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Chris Webb

  • Hidden histories and political legacies of the Canadian anti-apartheid movement

    The history of those ordinary Canadians who fought against apartheid has tragically been lost, and those who decried Mandela as a communist terrorist elevated as humanitarian heroes in his passing. Canadian Dimension collective member Chris Webb unpacks the hidden history of Canada’s anti-apartheid movement.

  • Should There Be No Sport?

    Mark Perelman’s argument can be summed up as follows: Sport is inseparable from the global games industry, which has its beginnings in the 1936 Berlin Olympics. Nazis did not appropriate the Olympics, rather the nature of sport is congruent with Nazi ideology and laid the foundations for the Second World War with its nationalist bravado, saluting of the flag and so on.

  • Reviving Alternative Media in an Age of Precarity

    It’s been left unsaid for a while, but some of the trends that characterize work in the mainstream media have proliferated in Left media where a large amount of work is done for little or no wages.

  • Precarious Workers, Precarious Lives: Ontario‚Äôs Private Health Care Secret

    With Ontario’s senior population projected to double in the next 16 years, senior care is big business and numerous companies are cashing in at the expense of both workers and clients.

  • Gasland

    Against a background of snow-capped mountains, surrounded by drilling rigs and refineries a gas-masked Josh Fox strums a slow banjo tune. This fittingly apocalyptic visual transitions into a truly terrifying but remarkable story of corporate greed, negligence and the concentration of power.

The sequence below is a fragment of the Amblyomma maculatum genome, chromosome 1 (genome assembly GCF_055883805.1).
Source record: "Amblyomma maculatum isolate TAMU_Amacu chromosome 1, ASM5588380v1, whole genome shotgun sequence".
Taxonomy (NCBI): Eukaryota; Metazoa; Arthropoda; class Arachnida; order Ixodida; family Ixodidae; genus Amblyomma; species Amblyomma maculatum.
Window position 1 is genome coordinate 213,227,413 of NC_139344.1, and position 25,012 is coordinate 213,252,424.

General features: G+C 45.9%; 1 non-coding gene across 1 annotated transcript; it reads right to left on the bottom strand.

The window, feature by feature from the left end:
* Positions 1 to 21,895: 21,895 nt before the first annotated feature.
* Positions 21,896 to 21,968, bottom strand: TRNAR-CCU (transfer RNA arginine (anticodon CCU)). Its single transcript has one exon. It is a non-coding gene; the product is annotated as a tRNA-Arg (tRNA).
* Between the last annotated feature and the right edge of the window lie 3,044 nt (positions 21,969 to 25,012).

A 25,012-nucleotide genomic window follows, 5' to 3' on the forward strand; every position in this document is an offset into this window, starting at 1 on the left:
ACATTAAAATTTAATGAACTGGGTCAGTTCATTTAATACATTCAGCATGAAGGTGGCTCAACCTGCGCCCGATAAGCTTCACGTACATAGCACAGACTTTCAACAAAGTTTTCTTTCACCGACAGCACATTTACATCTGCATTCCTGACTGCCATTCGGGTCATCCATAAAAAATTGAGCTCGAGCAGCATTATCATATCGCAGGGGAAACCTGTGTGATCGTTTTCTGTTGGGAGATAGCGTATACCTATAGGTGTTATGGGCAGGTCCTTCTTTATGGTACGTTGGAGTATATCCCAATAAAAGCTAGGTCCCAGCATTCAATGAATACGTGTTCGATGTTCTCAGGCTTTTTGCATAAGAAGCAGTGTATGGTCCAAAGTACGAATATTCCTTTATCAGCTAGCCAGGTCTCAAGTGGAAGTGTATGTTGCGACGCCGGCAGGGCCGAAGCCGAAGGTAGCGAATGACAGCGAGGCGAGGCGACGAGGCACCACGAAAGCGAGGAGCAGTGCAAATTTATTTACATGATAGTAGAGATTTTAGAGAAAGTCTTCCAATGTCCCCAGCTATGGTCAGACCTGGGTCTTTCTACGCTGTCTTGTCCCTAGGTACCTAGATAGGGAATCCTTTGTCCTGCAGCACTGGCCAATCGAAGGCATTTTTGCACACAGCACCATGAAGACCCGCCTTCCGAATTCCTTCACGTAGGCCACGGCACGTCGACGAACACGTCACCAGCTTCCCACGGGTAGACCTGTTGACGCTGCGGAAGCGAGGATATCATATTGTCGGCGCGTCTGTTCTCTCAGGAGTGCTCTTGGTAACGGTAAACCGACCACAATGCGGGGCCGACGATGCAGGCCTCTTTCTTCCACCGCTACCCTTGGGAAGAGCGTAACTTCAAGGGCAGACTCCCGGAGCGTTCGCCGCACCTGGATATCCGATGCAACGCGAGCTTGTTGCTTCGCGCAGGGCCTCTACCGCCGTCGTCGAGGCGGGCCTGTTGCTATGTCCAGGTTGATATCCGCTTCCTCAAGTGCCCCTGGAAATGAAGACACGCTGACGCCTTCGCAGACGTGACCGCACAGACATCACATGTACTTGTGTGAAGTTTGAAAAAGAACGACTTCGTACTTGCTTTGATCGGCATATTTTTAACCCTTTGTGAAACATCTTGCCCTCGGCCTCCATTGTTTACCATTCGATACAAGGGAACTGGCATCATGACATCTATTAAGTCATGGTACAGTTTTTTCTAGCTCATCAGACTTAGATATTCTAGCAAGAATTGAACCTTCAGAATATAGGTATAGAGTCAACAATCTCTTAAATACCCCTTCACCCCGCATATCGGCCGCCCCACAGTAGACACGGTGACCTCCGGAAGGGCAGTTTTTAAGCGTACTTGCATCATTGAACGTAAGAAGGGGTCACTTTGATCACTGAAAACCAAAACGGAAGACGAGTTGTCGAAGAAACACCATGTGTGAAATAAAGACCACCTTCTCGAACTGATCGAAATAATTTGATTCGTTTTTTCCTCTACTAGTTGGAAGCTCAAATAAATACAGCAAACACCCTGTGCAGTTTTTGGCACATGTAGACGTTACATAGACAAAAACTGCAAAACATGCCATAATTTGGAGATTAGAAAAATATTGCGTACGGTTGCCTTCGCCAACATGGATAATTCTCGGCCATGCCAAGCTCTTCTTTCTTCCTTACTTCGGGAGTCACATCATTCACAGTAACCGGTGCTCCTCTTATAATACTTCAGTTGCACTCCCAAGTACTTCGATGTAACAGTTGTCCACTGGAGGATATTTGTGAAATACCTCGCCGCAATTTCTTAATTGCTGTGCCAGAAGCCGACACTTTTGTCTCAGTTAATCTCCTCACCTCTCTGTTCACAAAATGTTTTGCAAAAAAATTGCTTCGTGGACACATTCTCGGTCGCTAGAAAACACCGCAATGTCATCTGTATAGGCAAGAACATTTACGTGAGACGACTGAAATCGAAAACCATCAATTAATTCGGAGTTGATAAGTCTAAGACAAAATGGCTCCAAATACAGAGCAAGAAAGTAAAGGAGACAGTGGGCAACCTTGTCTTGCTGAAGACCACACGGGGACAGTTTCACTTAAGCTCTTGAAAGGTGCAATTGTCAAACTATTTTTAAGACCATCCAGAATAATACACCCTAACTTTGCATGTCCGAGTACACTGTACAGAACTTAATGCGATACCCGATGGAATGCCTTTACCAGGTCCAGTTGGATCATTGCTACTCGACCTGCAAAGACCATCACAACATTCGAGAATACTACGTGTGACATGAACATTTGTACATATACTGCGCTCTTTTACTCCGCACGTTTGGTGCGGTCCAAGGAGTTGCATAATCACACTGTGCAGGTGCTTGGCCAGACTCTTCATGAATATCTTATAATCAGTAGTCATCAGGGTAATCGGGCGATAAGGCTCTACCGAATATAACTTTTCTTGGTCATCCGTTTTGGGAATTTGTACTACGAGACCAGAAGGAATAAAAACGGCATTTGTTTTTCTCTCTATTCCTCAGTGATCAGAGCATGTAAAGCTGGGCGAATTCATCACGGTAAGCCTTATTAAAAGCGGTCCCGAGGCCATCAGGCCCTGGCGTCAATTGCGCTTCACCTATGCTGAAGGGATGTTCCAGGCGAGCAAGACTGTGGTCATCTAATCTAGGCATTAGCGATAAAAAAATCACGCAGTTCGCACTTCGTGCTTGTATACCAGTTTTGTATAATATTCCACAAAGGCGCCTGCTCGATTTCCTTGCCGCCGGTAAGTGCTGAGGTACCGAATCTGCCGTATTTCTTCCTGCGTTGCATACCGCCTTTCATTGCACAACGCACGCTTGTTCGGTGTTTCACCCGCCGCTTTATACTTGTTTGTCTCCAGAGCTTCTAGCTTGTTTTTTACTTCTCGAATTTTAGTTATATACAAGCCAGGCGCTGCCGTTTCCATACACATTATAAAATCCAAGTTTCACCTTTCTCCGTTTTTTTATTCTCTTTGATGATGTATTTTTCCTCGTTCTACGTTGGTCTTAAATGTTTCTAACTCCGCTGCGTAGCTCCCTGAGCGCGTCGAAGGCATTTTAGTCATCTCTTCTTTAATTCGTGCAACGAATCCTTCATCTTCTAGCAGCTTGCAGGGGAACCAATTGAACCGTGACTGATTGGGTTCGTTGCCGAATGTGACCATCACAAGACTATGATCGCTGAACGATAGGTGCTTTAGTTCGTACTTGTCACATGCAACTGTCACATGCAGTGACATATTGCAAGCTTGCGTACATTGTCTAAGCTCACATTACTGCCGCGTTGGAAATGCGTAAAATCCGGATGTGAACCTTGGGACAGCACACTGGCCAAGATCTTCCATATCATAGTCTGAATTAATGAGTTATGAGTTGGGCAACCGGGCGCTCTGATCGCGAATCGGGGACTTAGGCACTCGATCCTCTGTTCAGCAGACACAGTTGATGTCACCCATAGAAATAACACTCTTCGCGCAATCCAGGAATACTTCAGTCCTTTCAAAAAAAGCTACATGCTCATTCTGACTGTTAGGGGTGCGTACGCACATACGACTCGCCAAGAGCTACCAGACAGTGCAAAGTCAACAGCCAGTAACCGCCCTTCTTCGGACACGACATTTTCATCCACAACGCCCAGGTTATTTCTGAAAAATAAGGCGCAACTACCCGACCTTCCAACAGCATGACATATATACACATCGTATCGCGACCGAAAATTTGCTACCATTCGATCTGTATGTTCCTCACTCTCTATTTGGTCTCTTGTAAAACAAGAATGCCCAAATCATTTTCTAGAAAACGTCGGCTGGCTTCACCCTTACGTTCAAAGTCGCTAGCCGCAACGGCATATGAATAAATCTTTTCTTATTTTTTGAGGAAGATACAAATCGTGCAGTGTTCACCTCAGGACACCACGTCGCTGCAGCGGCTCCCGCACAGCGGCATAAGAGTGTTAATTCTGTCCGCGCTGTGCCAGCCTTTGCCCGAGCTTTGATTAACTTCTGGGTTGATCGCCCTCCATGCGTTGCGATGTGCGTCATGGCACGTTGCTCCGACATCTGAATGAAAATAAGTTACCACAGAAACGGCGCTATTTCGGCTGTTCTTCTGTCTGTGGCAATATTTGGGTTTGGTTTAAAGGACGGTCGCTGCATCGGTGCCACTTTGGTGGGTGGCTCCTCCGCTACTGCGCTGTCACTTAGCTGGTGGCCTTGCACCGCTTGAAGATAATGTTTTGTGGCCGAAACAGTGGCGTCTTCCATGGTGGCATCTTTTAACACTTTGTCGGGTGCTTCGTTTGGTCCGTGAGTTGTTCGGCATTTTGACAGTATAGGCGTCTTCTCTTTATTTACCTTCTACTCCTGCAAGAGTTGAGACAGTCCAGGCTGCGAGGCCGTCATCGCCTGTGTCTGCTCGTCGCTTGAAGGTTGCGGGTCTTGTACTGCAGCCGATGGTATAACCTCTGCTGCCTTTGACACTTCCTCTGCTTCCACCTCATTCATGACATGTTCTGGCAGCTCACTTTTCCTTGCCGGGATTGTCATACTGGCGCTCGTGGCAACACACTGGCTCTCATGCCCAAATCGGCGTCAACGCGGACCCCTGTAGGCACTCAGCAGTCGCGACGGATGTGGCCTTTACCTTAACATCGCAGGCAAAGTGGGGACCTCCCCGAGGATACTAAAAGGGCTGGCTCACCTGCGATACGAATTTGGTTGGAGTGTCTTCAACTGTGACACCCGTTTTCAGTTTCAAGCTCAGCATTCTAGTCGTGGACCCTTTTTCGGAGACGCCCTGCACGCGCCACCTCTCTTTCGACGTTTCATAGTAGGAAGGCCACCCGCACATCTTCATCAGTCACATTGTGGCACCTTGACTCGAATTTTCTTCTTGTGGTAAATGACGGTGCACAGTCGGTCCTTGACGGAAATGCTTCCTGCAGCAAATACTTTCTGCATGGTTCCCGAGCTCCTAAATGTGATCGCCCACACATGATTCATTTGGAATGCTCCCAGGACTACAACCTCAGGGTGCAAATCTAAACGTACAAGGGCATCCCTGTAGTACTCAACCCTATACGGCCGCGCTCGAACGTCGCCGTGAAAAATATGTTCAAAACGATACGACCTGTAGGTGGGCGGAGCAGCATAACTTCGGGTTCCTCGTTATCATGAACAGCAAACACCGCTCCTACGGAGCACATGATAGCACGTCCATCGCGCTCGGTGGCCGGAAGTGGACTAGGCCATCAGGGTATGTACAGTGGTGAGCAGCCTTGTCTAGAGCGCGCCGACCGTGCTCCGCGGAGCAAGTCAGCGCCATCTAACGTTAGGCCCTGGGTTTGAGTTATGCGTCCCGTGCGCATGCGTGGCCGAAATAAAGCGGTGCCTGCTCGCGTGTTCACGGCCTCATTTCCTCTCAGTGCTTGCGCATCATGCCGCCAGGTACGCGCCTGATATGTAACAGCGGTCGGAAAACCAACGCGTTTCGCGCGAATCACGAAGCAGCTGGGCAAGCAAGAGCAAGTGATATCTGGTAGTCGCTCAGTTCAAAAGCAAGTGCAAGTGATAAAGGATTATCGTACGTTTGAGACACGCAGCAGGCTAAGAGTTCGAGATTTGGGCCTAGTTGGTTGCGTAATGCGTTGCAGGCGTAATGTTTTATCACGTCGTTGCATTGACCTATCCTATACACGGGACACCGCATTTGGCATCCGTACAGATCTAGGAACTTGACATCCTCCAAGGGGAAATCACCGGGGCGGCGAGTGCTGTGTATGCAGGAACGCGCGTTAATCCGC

• Media as Insurgent Art

    Twenty-eight years ago the Atlacatl battalion – a U.S. trained and financed squad of Salvadoran soldiers – entered El Mozote and told men, women, and children they were guilty of supporting guerillas and communism. They proceeded to kill every last person and razed the village to the ground. What makes the massacre at El Mozote all the more tragic is the media war and cover up it spurred. The largest massacre in Latin America remains, to most, largely unknown and its victims have been exiled to the rubbish bin of history.

  • Media as Insurgent Art

    In this installment, Chris Webb debates the political capacity of Twitter, Facebook and open-source software but warns “this technology has a dark side…tech-empires are still in the hands of the privileged few”. And in Soderbergh’s film, Che, the director ultimately reinforces the commodity of “Che”, disregarding political context and cinematic creativity.

  • Mayworks

    Everything labour across Canada. Festivals of “workers as artists” are happening across the country this May and we have the only national calendar of Mayworks events. From Vancouver Island to Ottawa, head out to a film screening, art-exhibit, May Day march, or workshop and help support worker creativity.

  • Media as insurgent art

    “Art is not a mirror held up to reality, but a hammer with which to shape it.” —Bertolt Brecht

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